Why is surgery so cheap abroad? Along with lower pay for foreign doctors and hospital workers, another factor is litigation. Foreign hospitals operate under much different liability laws. For the patient, the loss of the ability to sue if something goes wrong can be a real negative. For the employer, however, it can be a plus, since it brings down the hospital's cost of treatment. The legal ramifications of this arrangement have yet to be fully fleshed out in court, and this advantage could be diminished by precedent-setting court decisions or new legislation. In the meantime, companies such as Satori routinely carry insurance that compensates the patient should the procedure go wrong.
Of course, going abroad for medical procedures is not an option if the patient is convinced he will receive second-rate care. The leaders in this field all claim that the hospitals in their networks have state-of-the-art technology and highly trained and qualified staff, with many American-trained doctors and other medical professionals. There are several organizations vying for dominance in accrediting hospitals internationally, including the U.S.-based Joint Commission International (JCI), but none stands out as the gold standard yet. Patients, therefore, have to be willing to take a leap of faith that the experience will match what the companies promise.
The type of procedures suited to this option are also limited. Obviously, emergency procedures don't fit this model, and patients unable to travel safely aren't candidates. The most common procedures currently performed include joint replacements, spinal fusion, bariatric surgery, fertility procedures, and heart bypasses. Most patients stay in-country for 14-17 days before returning home.
Lash expects the $2 trillion medical field to double in the next ten years, so there is plenty of money on the table to aggressively drive this industry. In case you were wondering, Lash told me he sees no chance that one of the largest U.S. health care insurers, Medicare, would ever pay for out-of-country procedures.
What are the industry's prospects? Certainly the financial incentive is there for the companies buying coverage, the employees taking advantage of it, and the companies offering the program. The number of Americans needing procedures is certain to increase in step with the boomer bubble.
Balanced against these factors, though, is our cultural bias. In the past decade, since 9-11 and its aftermath, Americans have become much more suspicious of foreigners, and increasingly angry at the offshoring of American jobs. Also, if employees sense that they are being forced into traveling overseas for surgery, they are bound to respond negatively. Therefore, companies, concerned about public perception, will be cautious about adding this option.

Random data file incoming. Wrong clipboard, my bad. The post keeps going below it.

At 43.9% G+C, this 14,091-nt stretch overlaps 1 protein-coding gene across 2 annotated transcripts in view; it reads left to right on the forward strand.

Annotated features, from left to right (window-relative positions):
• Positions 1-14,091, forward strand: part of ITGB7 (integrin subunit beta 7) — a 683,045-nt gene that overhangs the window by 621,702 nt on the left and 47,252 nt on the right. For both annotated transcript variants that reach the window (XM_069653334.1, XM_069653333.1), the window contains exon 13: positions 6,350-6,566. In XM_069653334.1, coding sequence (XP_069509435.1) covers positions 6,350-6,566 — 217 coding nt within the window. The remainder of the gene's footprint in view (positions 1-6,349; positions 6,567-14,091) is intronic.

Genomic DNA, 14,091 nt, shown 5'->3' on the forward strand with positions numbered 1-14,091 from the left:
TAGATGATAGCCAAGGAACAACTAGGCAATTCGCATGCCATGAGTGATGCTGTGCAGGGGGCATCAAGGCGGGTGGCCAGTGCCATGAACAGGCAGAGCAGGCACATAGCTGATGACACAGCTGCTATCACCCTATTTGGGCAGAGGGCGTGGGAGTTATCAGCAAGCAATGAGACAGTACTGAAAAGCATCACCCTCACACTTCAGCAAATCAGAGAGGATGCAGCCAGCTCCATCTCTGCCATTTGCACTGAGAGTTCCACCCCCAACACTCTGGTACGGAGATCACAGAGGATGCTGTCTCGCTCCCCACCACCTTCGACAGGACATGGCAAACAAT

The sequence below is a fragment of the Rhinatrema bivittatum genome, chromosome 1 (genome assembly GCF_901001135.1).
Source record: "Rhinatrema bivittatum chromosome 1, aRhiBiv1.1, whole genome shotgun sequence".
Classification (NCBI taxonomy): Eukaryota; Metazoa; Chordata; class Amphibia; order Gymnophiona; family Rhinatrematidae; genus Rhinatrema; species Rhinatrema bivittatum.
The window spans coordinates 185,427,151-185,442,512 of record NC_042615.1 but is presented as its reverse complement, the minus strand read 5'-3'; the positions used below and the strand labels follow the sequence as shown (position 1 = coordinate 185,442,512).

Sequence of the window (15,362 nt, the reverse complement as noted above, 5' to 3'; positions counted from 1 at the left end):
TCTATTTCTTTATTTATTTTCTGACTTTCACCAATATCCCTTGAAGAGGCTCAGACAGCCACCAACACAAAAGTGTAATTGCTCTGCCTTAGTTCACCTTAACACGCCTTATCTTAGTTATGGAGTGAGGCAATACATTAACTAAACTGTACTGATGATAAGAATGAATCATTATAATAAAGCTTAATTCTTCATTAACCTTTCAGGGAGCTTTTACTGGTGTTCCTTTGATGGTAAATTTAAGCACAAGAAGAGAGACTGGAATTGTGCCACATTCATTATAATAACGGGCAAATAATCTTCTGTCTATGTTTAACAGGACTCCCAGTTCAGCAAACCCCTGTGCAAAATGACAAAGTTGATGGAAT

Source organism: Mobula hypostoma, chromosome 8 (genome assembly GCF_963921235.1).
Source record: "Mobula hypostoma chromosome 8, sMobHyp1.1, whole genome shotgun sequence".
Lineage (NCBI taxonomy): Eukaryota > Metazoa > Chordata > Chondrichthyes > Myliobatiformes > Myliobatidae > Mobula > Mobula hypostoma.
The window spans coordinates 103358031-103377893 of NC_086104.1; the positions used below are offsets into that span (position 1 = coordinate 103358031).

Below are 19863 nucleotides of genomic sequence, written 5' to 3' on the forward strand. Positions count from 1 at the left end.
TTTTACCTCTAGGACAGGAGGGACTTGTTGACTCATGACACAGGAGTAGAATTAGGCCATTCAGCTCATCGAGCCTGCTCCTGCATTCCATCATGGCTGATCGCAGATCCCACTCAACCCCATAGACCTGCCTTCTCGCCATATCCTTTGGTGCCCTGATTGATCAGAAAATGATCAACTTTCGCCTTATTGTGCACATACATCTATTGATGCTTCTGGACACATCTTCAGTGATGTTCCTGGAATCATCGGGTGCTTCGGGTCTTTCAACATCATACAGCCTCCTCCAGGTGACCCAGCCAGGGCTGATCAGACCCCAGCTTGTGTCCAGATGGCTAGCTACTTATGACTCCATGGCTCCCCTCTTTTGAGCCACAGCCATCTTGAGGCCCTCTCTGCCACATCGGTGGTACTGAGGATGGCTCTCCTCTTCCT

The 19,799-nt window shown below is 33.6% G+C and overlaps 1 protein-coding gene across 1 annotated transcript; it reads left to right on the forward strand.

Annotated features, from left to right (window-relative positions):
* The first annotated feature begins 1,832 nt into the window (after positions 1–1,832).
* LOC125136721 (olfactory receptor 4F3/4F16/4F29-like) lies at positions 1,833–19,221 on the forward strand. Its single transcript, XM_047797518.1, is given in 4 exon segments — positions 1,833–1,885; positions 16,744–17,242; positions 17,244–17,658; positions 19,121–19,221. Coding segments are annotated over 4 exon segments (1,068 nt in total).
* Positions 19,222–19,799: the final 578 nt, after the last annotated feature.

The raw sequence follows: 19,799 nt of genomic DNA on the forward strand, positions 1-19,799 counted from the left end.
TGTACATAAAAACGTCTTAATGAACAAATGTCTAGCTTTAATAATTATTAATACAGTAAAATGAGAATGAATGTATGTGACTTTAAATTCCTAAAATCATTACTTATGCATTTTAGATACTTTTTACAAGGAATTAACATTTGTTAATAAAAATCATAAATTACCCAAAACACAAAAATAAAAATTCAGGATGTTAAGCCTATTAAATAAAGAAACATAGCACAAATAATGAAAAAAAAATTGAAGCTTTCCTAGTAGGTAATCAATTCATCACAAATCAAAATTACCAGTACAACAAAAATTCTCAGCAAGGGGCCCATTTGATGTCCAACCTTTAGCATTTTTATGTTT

Another key is continuity of care, and the willingness of American doctors to work with overseas treatment centers. The patient, feeling extremely vulnerable, will note with anxiety even the slightest discord between the two.
My take? My hospital experiences in the U.S. haven't been particularly wonderful. I do like to be treated by professionals that speak English, and the likelihood of that is probably better in India than in my local ER. I consider personal attention important to the patient's comfort, and the CEO of the Medical Tourism Association told nurse.com that the ratio of nurses to patients in these offshore hospitals averages one nurse per three patients, while in the U.S. the ratio is one in 10. I've sat with many a relative in hospitals where we didn't see a staff person for hours.
In the U.S., we've driven our health care costs so high that we can no longer afford enough staff to give patients personal attention, and that seems wrong to me. Perhaps the competition from these foreign hospitals will change the equation. I would be interested in talking with any of you who have gone overseas for a medical procedure. Please reach out in the comments to this post.
Ultimately, the best result is for our hospitals to offer competitive prices and treatment. If the only way to bring this about is to take a trip or two overseas, I'm willing. How about you?